Wednesday, June 29, 2011

The Wabi-Sabi Approach To Enjoying Your Home

Have you heard the term Wabi-Sabi before? While I have, I hadn't heard it explained in regard to interiors quite as simply as this before, so felt these thoughts from Pauline of the English Organizer were definitely worth sharing!

One of the surprising perks of running a small business is meeting a wide number of new people and gaining fresh perspectives. I had a perfectly good (British) education, in which I excelled in my chosen subjects, but it may have been just a little narrow and I apparently haven’t worked too hard to broaden it since.
So when talented silk artist Ellen Brook mentioned that she is fascinated with Wabi-Sabi, I found myself scrambling to Google before my ignorance was revealed. Upon discovering the meaning of the Japanese term, I was struck by its applicability to our homes and expectations for how we live. With the world’s eyes turned towards Japan recently, perhaps this is the perfect time to remind ourselves how much we can learn from this incredible culture.
Dwyer Design
Dwyer Design
Thanks to Wikipedia, I learned that wabi-sabi is sometimes described as beauty that is imperfect, impermanent and incomplete. It nurtures all that is authentic by acknowledging three simple realities: nothing lasts, nothing is finished, and nothing is perfect. The distinction is made between this aesthetic and the Greek values of beauty and perfection, often upheld in the West.
It's The Little Things
It's The Little Things
Think for a moment, have you been striving towards the ideals of the ancient Greeks? Would you instead feel more relaxed, more content, more ‘at home’ in your home if you could appreciate the beauty of your imperfect and unfinished surroundings? And would your organizing projects be less daunting if you could view them as a transient work-in-progress, where the perfect solution is only a myth?
It’s true that wabi-sabi appears to favor a natural, minimalist approach, so you cannot simply point to your clutter and declare you have embraced the aesthetic. However, if an organizing dilemma has been troubling you, it’s OK simply to make a start and recognize this is a journey towards improvement, where some rough-edges and irregularity can and should remain.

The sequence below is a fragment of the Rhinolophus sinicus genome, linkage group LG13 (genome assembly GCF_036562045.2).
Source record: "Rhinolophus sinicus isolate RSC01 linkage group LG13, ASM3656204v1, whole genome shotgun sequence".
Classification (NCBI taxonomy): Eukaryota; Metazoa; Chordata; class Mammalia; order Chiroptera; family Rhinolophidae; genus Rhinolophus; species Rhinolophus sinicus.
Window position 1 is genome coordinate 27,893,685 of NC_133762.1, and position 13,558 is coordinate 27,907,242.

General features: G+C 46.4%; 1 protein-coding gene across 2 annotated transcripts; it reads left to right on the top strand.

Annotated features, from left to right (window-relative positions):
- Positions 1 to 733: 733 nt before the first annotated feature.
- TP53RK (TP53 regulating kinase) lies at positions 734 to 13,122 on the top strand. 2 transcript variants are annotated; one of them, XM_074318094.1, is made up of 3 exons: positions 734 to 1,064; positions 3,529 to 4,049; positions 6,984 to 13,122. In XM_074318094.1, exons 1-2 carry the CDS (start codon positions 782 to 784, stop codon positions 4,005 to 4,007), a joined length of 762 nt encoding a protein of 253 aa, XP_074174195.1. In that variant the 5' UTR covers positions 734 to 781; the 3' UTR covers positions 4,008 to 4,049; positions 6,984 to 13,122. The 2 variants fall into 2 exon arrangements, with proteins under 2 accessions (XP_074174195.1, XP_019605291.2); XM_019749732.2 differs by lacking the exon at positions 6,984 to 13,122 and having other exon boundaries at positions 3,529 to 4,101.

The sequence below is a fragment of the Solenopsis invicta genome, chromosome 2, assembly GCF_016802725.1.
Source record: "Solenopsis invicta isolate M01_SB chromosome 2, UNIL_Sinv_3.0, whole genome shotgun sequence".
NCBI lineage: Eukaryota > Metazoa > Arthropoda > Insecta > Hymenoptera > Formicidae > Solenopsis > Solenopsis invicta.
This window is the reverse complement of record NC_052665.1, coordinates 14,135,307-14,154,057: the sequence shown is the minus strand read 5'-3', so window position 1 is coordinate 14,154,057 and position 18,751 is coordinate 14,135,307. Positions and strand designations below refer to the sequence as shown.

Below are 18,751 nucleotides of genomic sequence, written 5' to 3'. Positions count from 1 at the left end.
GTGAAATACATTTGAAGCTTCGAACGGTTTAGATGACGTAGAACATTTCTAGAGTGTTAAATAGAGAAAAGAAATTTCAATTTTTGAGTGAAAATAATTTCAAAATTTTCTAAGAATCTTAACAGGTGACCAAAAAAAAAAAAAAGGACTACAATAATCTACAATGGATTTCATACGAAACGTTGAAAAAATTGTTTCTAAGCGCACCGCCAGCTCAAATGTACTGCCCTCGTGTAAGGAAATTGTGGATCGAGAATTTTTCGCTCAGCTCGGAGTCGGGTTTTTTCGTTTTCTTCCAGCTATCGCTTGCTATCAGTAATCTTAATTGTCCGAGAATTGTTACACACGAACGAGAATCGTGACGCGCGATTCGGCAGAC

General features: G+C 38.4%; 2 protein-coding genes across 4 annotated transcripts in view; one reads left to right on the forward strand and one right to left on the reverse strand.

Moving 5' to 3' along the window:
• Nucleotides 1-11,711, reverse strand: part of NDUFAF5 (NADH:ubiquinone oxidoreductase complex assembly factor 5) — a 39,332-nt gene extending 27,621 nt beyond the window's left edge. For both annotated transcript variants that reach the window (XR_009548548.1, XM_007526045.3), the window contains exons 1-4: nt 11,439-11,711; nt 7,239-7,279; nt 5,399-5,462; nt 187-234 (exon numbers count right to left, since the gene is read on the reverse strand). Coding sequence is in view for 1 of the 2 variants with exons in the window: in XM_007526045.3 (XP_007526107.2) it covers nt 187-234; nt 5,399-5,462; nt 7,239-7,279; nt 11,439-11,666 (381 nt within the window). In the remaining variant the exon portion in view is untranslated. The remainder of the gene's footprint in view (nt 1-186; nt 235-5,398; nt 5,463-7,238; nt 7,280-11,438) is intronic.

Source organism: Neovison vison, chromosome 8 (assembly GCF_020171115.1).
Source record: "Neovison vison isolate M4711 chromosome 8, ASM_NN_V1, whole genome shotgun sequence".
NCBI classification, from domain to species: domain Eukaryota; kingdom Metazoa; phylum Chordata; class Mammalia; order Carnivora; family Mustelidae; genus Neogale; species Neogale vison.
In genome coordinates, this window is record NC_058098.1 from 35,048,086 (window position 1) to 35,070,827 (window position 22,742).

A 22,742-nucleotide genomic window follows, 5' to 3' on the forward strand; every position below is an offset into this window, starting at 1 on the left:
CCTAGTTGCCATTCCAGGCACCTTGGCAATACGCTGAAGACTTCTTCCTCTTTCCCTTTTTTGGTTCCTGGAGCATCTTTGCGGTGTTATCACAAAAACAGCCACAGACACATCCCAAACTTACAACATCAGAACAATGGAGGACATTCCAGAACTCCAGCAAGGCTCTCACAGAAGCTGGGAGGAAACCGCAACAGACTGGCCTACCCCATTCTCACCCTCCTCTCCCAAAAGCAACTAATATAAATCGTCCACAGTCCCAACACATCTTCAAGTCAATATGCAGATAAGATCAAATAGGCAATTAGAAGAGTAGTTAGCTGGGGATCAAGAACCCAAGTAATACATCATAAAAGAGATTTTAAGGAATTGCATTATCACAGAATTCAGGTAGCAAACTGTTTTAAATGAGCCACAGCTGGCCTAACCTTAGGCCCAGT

Adwait Kher
Adwait Kher
For more tips on moving away from perfection in favor of the wabi-sabi approach, you can check out Home Design Find and Apartment Therapy.
The English Organizer

4 comments:

The English Organizer said...

Thanks for posting this, Janell!
I need constant reminders not to strive too much toward perfection.

Conspicuous Style Design Blog said...

Although I agree that a home is always evolving and is a work in progress, I wish I could just "finish" it and be totally, completely satisfied with it for a while before I felt the need to change it! Never being done, I think, is a curse that interior designers suffer....I know I do.
Stacy

christi @ burlap and basil said...

i think this is SO true. nothing lasts ... nothing is finished ... nothing is perfect. it's like a living garden - you plant, it grows, you take, it grows. i feel like your home should be a growing home. start with a key piece like a sofa or headboard and let your life dictate how you furnish around that piece. add lots of pillows or very few and allow yourself to change, rearrange and grow with the home. loved this post!

Terry said...

"Wabi-Sabi" is anti-staged, anti-"dare not touch anything." The ultimate Wabi-Sabi place is the kitchen: it has to change and be messy to do it's job. Isn't that part of the attraction of the kitchen at a party? It's the place that I'm least likely to mess up.